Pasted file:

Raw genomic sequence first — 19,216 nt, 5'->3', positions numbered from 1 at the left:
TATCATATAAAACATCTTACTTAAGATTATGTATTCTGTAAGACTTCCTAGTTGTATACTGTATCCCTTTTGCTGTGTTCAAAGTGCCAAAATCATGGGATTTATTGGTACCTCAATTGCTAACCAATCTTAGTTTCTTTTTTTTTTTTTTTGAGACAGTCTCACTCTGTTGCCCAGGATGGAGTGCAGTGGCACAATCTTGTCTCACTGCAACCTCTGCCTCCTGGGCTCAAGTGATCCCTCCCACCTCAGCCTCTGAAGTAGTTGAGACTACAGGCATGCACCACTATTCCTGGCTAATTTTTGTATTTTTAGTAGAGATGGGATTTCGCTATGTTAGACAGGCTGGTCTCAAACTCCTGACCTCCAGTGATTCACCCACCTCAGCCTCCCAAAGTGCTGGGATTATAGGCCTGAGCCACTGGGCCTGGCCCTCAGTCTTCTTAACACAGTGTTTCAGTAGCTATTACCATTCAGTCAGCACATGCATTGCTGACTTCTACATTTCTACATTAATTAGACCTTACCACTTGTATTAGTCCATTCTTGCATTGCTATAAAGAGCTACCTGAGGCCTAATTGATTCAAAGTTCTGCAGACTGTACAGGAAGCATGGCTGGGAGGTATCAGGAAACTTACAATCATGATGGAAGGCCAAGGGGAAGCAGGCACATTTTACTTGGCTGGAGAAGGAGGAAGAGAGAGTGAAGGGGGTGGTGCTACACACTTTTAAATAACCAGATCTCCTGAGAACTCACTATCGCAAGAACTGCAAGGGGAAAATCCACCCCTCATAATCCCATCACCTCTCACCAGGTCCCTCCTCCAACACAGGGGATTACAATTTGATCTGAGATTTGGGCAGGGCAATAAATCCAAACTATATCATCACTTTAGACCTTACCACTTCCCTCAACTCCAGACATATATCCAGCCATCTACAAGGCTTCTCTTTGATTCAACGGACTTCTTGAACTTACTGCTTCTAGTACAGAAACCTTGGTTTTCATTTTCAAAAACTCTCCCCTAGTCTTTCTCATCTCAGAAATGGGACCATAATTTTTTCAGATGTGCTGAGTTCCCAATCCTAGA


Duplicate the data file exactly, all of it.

Raw genomic sequence first — 19,216 nt, 5'->3', positions numbered from 1 at the left:
TATCATATAAAACATCTTACTTAAGATTATGTATTCTGTAAGACTTCCTAGTTGTATACTGTATCCCTTTTGCTGTGTTCAAAGTGCCAAAATCATGGGATTTATTGGTACCTCAATTGCTAACCAATCTTAGTTTCTTTTTTTTTTTTTTTGAGACAGTCTCACTCTGTTGCCCAGGATGGAGTGCAGTGGCACAATCTTGTCTCACTGCAACCTCTGCCTCCTGGGCTCAAGTGATCCCTCCCACCTCAGCCTCTGAAGTAGTTGAGACTACAGGCATGCACCACTATTCCTGGCTAATTTTTGTATTTTTAGTAGAGATGGGATTTCGCTATGTTAGACAGGCTGGTCTCAAACTCCTGACCTCCAGTGATTCACCCACCTCAGCCTCCCAAAGTGCTGGGATTATAGGCCTGAGCCACTGGGCCTGGCCCTCAGTCTTCTTAACACAGTGTTTCAGTAGCTATTACCATTCAGTCAGCACATGCATTGCTGACTTCTACATTTCTACATTAATTAGACCTTACCACTTGTATTAGTCCATTCTTGCATTGCTATAAAGAGCTACCTGAGGCCTAATTGATTCAAAGTTCTGCAGACTGTACAGGAAGCATGGCTGGGAGGTATCAGGAAACTTACAATCATGATGGAAGGCCAAGGGGAAGCAGGCACATTTTACTTGGCTGGAGAAGGAGGAAGAGAGAGTGAAGGGGGTGGTGCTACACACTTTTAAATAACCAGATCTCCTGAGAACTCACTATCGCAAGAACTGCAAGGGGAAAATCCACCCCTCATAATCCCATCACCTCTCACCAGGTCCCTCCTCCAACACAGGGGATTACAATTTGATCTGAGATTTGGGCAGGGCAATAAATCCAAACTATATCATCACTTTAGACCTTACCACTTCCCTCAACTCCAGACATATATCCAGCCATCTACAAGGCTTCTCTTTGATTCAACGGACTTCTTGAACTTACTGCTTCTAGTACAGAAACCTTGGTTTTCATTTTCAAAAACTCTCCCCTAGTCTTTCTCATCTCAGAAATGGGACCATAATTTTTTCAGATGTGCTGAGTTCCCAATCCTAGA